Old 9th September 2012 | Show parent
  #23
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Quote:
Originally Posted by psycho_monkey ➑️

Looking at your "review" - Emotion?! how on earth can you rate an electronic device on "emotion"? and "dithering"? how can you judge the dithering between units?
It's simple: Orpheus has 4 different dithering modes (SNS1-4), FF800 has none. That creates 2-0 to Orpheus. Orpheus triggers emotional response every now and then - FF800 triggers emotional response very rarely. As it's difficult to know the precise difference it converts to 1-0 to Orpheus. I thought about adding price as a factor as well, which would have yielded FF800 2 - Orpheus 0, but it has no music/sound impact so it needs to be excluded in this case.

Having said this, whenever I find a unit that can do something better than some other unit, I try to find a different use of the other unit and often time I do, often time both can be added in such a way that the overall result would be worse if one of the units would not be included. That I think is an important aspect when dealing with these things, but it's also very important to stay true about how you perceive these units, so that you can make good choices about them. What I have not tried so far is to only use the A/D of the FF800 clocked to Orpheus and use Orpheus D/A. Who knows it might be the CleverClox technology in Orpheus or the SteadyClock technology in FF800 which makes the impact, there is always the possibility that the combination is better than any single one of them... It's worth a try...
Old 9th September 2012
  #24
Lives for gear
 
DR Music's Avatar
 
2 Reviews written
🎧 10 years
How do I unsubscribed from this thread???
Old 9th September 2012 | Show parent
  #25
Lives for gear
 
1 Review written
🎧 5 years
Quote:
Originally Posted by DR Music ➑️
How do I unsubscribed from this thread???
You go and watch Dave Pensado's Place...
Old 9th September 2012 | Show parent
  #26
Moderator
 
psycho_monkey's Avatar
 
🎧 15 years
Quote:
Originally Posted by DR Music ➑️
How do I unsubscribed from this thread???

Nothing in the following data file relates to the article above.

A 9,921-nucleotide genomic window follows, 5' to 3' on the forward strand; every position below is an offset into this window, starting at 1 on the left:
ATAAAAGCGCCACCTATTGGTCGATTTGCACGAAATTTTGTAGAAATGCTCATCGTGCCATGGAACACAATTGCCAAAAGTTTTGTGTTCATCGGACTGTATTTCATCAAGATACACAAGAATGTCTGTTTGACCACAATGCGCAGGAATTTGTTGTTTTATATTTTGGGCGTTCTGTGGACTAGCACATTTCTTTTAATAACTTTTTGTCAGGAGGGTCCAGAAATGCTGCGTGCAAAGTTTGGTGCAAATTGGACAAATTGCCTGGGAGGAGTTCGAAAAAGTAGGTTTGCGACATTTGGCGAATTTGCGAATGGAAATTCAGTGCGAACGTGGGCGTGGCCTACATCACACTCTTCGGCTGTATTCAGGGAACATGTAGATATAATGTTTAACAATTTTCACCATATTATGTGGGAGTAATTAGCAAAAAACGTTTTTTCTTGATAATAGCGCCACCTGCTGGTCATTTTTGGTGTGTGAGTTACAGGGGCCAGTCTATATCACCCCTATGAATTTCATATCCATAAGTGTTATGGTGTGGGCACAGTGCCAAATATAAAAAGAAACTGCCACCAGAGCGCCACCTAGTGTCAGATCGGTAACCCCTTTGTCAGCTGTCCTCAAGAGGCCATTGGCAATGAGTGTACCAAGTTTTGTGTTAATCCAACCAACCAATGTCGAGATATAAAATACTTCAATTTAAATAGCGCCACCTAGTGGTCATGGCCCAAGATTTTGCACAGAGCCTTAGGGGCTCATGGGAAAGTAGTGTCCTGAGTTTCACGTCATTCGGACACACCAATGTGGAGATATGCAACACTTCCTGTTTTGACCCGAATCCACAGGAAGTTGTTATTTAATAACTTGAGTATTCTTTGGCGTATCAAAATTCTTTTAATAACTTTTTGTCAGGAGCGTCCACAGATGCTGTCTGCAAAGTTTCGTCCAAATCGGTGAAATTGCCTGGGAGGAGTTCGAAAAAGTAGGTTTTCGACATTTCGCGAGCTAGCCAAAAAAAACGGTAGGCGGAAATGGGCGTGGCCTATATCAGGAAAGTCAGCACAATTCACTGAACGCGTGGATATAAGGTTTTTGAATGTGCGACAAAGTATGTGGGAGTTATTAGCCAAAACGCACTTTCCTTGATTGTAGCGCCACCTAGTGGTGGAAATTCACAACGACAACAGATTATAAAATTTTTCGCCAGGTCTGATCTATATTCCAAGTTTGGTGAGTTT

haha it's a bit of a car crash....I'm just quietly going to stop posting in it now and leave Smoothvibe to his 15 sets of headphones, his post-mixing and his emotional converters...

...sorry man, it's only gentle jibes....as I said before, if it works for you, keep on it.
Old 9th September 2012
  #27
Lives for gear
 
🎧 10 years
Quote:
F800 has a lower overall frequency than Orpheus, it's really that simple.
no no no it really isnt

that's the beauty of test equipment and measurements

RightMark Audio Analyzer. Products. Audio Rightmark

go shoot both your converts then get back to me on how amazing the difference is
Old 10th September 2012
  #28
Gear Nut
 
HeavyD1176's Avatar
 
🎧 5 years
IMO i think your trying to justify spending the cash on the new unit, making yourself hear what you want to hear. that being said, if headphones work for you then great but I would try to stop thinking about it so analytically. its hard to enjoy recording and mixing when you give yourself rules on what you can/cant use during what stage. just do what sounds best.
Old 10th September 2012
  #29
Lives for gear
 
DR Music's Avatar
 
2 Reviews written
🎧 10 years
Quote:
Originally Posted by SmoothVibe ➑️
You go and watch Dave Pensado's Place...
You NEED too watch it!!!
Old 10th September 2012 | Show parent
  #30
Lives for gear
 
Xander's Avatar
 
🎧 10 years
Quote:
Originally Posted by SmoothVibe ➑️
Recording Workflow

1. Production - Set recording quality
1.1 Tracking
- Create and store frequencies
1.2 Producing
- Add/Update/Delete frequencies
Can you please explain how you create, store, add, update, and delete frequencies?

I feel like my skill set would vastly outshine other engineers' if I could create frequencies that they could not. Or if I could update their frequencies and replace them with my own better frequencies.

You know, it's getting more and more difficult to rise above the competition in this market.

Maybe I should start using only frequencies that are prime numbers?